Glasgow costliest

Discussion in 'Electricians' Talk' started by Lokkars Daisy, Jan 10, 2008.

  1. JP.

    JP. Screwfix Select

    Must adnit Oliver I know zero about Megaflow Systems..think they are unvented or something?.

    Amyway good luck M8.
  2. Clark Kent

    Clark Kent New Member

    Glagow has been named as the most expensive place to
    hire an electrician in a survey by The
    average cost there is £65.00 an hour compared to just
    £20.00 an hour in Bristol.

    I wonder how they arrive at those figures...

  3. *welsh.wizard*

    *welsh.wizard* New Member

    The same way as they work out the average "Houseprices" that they come up with.

    and the average "Salary" (not p/h).

    They are always way off.
  4. sinewave

    sinewave Screwfix Select

    £55 + VAT Callout & £25/Hr min here in leafy Cheshire. :)
  5. ProDave

    ProDave New Member

    I am hoping to move soon and the house I am buying
    has an oil fired Combi, there is no gas in that area.
    I am thinking about putting a megaflow in. I just
    know I will run out of oil and want a secondary form
    of hot water which is difficult with a combi.

    Someone suggested that I may be able to use the
    existing boiler with a megaflow but will look at that
    further down the line.

    A "megaflow" is a bit like a "hoover" and has become the accepted term for an unvented hot water tank. Just like "hoover" there are a lot more makes of unvented hot water tank available than the megaflow, and I would reccomend the Telford Tornado that I fitted in my own house, a fraction of the price of a Megaflow.

    Apart from anything else, the Megaflow uses those tiny, non standard immersion heaters with plug on thermostats. I'm not sugesting you will use the immersion heater much, but I have had to service several where the thermostat has failed, and at £32 a go they are not cheap to replace. I prefer my Tornado, with it's standard size immersion heater and standard cheap thermostat, and most importantly it's a whole lot cheaper in the first place.

    There's no magic about fitting an unvented cylinder. Just follow the instructions. The over temp / over pressure vent and expansion vessel is factory fitted, so unless you are really dumb and remove it, there's no problem. They also supply in the pack a presure reducing valve for the mains input. Both the vents have to be connected to an outside drain, and the instructions tell you how to calculate the size of pipe required given the distances and number of bends etc. If you really want to make life easier, you can buy a version "pre plumbed" with pump and control valves etc.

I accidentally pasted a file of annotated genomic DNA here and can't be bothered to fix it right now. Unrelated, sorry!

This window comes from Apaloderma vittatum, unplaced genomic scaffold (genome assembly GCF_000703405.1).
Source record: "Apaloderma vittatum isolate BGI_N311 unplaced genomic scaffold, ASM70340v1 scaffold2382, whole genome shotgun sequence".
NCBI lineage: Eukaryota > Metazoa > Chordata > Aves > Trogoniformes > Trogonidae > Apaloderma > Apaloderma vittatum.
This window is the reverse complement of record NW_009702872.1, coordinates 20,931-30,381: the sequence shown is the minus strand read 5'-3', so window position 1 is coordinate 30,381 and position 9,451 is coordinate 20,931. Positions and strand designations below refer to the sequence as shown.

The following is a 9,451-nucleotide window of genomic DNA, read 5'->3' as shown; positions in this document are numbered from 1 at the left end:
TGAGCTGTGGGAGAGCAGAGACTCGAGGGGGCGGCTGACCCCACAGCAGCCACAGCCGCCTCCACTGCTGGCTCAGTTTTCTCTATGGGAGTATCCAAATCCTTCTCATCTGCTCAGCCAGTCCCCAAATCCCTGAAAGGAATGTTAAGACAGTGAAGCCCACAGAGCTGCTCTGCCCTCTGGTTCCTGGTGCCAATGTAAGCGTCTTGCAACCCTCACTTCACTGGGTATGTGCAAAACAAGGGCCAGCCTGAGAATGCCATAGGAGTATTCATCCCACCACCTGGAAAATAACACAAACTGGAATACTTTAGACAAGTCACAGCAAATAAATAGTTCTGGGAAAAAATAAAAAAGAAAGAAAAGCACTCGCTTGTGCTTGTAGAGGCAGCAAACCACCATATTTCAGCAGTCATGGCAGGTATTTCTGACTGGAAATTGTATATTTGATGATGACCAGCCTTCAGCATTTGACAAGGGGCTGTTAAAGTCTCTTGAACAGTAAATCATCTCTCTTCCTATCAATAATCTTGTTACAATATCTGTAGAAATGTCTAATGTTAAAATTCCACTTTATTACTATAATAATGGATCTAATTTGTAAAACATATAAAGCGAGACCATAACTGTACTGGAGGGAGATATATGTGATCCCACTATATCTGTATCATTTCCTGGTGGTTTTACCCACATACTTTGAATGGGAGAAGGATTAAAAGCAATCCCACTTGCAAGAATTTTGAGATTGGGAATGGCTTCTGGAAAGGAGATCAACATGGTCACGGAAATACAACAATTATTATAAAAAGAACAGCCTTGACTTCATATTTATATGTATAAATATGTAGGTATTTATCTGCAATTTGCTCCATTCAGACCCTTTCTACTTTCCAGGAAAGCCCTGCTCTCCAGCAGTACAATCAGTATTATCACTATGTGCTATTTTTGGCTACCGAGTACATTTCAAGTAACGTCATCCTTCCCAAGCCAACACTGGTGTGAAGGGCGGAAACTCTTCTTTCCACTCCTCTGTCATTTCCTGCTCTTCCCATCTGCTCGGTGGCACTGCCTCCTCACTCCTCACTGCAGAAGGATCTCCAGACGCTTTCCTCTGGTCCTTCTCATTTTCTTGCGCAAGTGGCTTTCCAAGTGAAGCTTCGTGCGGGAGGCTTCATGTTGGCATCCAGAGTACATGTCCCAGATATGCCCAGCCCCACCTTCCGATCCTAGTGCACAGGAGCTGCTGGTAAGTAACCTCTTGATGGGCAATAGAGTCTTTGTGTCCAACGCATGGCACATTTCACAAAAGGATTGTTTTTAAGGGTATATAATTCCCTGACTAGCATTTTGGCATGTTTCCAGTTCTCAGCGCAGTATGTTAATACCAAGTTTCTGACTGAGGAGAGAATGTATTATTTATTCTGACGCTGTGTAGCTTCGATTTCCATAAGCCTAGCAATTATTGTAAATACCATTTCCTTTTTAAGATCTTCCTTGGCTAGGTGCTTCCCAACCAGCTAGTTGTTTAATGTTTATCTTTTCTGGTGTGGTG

You only "need" a conventional boiler to run CH and heat the HW tank, so I guess if you wanted to, you could just cap off and ignore the HW side of a combi, and just use the heating part of it to heat your radiators and HW tank with appropriate control valves, just like you would use on a normal boiler. a little unconventional, but I can see no reason why it won't work. Guaranteed to confuse the next guy that services the boiler (and oil boilers DO need regular servicing, unlike gas) and guaranteed to confuse the next owners.
  6. 2 wheeled ant

    2 wheeled ant New Member

    Been to Glasgow a few times, liked it!
    Posh it is!

  7. sinewave

    sinewave Screwfix Select

    Then ya got a Glass shuved in ya face! :O
  8. Krusty the Clown

    Krusty the Clown New Member

    Glagow has been named as the most expensive place
    hire an electrician in a survey by
    average cost there is £65.00 an hour compared to
    £20.00 an hour in Bristol.

    I wonder how they arrive at those figures...

    I think are up a gumtree with those prices!...I am about 30 miles South of Glasgow and worked in the City many many times, I can assure you the averge sparky rate round those parts is bout 20 quid P.H.
  9. oliver1234

    oliver1234 New Member

    Thanks for the reply re: Mgaflow Prodave, you're right about people calling them all Megaflows.

    The one I was actually looking at was the Tribune becuase it was recommended over on the plumbers forum.

    I love the idea that you can site pressurised cylinders on the ground floor. When I but the house in question (and it may be some time) I intend to build a small shed/bolier room at the end of the kitchen. I would use this for the boiler and the cylinder.

    Your suggestion re: using the combi makes sense to me and a I cannot see why it wouldn't work, oil fired boilers are expensive so I would definitely like to use the existing one if poss.

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